Tutorial: Create a minimal web API with ASP.NET Core

By Rick Anderson

Minimal APIs are architected to create HTTP APIs with minimal dependencies. They are ideal for microservices and apps that want to include only the minimum files, features, and dependencies in ASP.NET Core.

This tutorial teaches the basics of building a minimal web API with ASP.NET Core. For a tutorial on creating a web API project based on controllers that contains more features, see Create a web API.

Overview

This tutorial creates the following API:

API Description Request body Response body
GET / Browser test, "Hello World" None Hello World!
GET /todoitems Get all to-do items None Array of to-do items
GET /todoitems/complete Get completed to-do items None Array of to-do items
GET /todoitems/{id} Get an item by ID None To-do item
POST /todoitems Add a new item To-do item To-do item
PUT /todoitems/{id} Update an existing item   To-do item None
DELETE /todoitems/{id}     Delete an item     None None

Prerequisites

VS22 installer workloads

Create a Web API project

  • Start Visual Studio 2022 and select Create a new project.

  • In the Create a new project dialog:

    • Enter API in the Search for templates search box.
    • Select the ASP.NET Core Web API template and select Next. Visual Studio Create a new project
  • Name the project TodoApi and select Next.

  • In the Additional information dialog:

    • Select .NET 6.0 (Long-term support)
    • Remove Use controllers (uncheck to use minimal APIs)
    • Select Create

Additional information

Examine the code

The Program.cs file contains the following code:

var builder = WebApplication.CreateBuilder(args);

// Add services to the container.
// Learn more about configuring Swagger/OpenAPI at https://aka.ms/aspnetcore/swashbuckle
builder.Services.AddEndpointsApiExplorer();
builder.Services.AddSwaggerGen();

var app = builder.Build();

// Configure the HTTP request pipeline.
if (app.Environment.IsDevelopment())
{
    app.UseSwagger();
    app.UseSwaggerUI();
}

app.UseHttpsRedirection();

var summaries = new[]
{
    "Freezing", "Bracing", "Chilly", "Cool", "Mild", "Warm", "Balmy", "Hot", "Sweltering", "Scorching"
};

app.MapGet("/weatherforecast", () =>
{
    var forecast = Enumerable.Range(1, 5).Select(index =>
       new WeatherForecast
       (
           DateTime.Now.AddDays(index),
           Random.Shared.Next(-20, 55),
           summaries[Random.Shared.Next(summaries.Length)]
       ))
        .ToArray();
    return forecast;
})
.WithName("GetWeatherForecast");

app.Run();

internal record WeatherForecast(DateTime Date, int TemperatureC, string? Summary)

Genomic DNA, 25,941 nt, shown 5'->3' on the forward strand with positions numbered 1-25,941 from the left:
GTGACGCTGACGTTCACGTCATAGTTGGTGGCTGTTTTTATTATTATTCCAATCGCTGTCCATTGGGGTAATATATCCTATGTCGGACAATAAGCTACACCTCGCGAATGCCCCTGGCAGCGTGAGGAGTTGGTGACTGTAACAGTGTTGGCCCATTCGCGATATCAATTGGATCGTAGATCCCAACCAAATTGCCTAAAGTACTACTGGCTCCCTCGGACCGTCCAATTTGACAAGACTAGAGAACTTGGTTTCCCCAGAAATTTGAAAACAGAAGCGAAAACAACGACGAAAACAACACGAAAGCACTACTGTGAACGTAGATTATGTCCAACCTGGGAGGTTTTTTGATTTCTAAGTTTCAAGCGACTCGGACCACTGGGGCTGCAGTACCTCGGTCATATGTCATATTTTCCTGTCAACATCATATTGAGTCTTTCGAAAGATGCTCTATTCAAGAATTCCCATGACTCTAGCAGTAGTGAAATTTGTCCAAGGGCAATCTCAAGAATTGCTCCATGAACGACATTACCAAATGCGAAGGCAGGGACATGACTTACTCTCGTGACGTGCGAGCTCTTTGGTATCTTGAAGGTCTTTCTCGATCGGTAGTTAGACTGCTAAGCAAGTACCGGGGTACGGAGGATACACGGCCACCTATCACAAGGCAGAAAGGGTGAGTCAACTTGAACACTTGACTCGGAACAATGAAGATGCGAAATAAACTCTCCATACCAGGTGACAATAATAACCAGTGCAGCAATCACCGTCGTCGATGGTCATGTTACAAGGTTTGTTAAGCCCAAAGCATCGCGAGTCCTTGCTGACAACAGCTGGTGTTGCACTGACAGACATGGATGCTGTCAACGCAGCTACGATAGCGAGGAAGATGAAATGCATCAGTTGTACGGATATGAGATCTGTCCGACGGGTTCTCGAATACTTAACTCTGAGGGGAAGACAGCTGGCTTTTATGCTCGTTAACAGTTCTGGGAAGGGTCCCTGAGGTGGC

{
    public int TemperatureF => 32 + (int)(TemperatureC / 0.5556);
}

The project template creates a WeatherForecast API with support for Swagger. Swagger is used to generate useful documentation and help pages for web APIs.

The following highlighted code adds support for Swagger:

var builder = WebApplication.CreateBuilder(args);

// Add services to the container.
// Learn more about configuring Swagger/OpenAPI at https://aka.ms/aspnetcore/swashbuckle
builder.Services.AddEndpointsApiExplorer();
builder.Services.AddSwaggerGen();

var app = builder.Build();

// Configure the HTTP request pipeline.
if (app.Environment.IsDevelopment())
{
    app.UseSwagger();
    app.UseSwaggerUI();
}

Run the app

Press Ctrl+F5 to run without the debugger.

Visual Studio displays the following dialog:

This project is configured to use SSL. To avoid SSL warnings in the browser you can choose to trust the self-signed certificate that IIS Express has generated. Would you like to trust the IIS Express SSL certificate?

Select Yes if you trust the IIS Express SSL certificate.

The following dialog is displayed:

Security warning dialog

Select Yes if you agree to trust the development certificate.

For information on trusting the Firefox browser, see Firefox SEC_ERROR_INADEQUATE_KEY_USAGE certificate error.

Visual Studio launches the Kestrel web server.

The Swagger page /swagger/index.html is displayed. Select GET > Try it out > Execute. The page displays:

  • The Curl command to test the WeatherForecast API.
  • The URL to test the WeatherForecast API.
  • The response code, body, and headers.
  • A drop down list box with media types and the example value and schema.

Copy and paste the Request URL in the browser: https://localhost:<port>/WeatherForecast. JSON similar to the following is returned:

[
  {
    "date": "2021-10-19T14:12:50.3079024-10:00",
    "temperatureC": 13,
    "summary": "Bracing",
    "temperatureF": 55
  },
  {
    "date": "2021-10-20T14:12:50.3080559-10:00",
    "temperatureC": -8,
    "summary": "Bracing",
    "temperatureF": 18
  },
  {
    "date": "2021-10-21T14:12:50.3080601-10:00",
    "temperatureC": 12,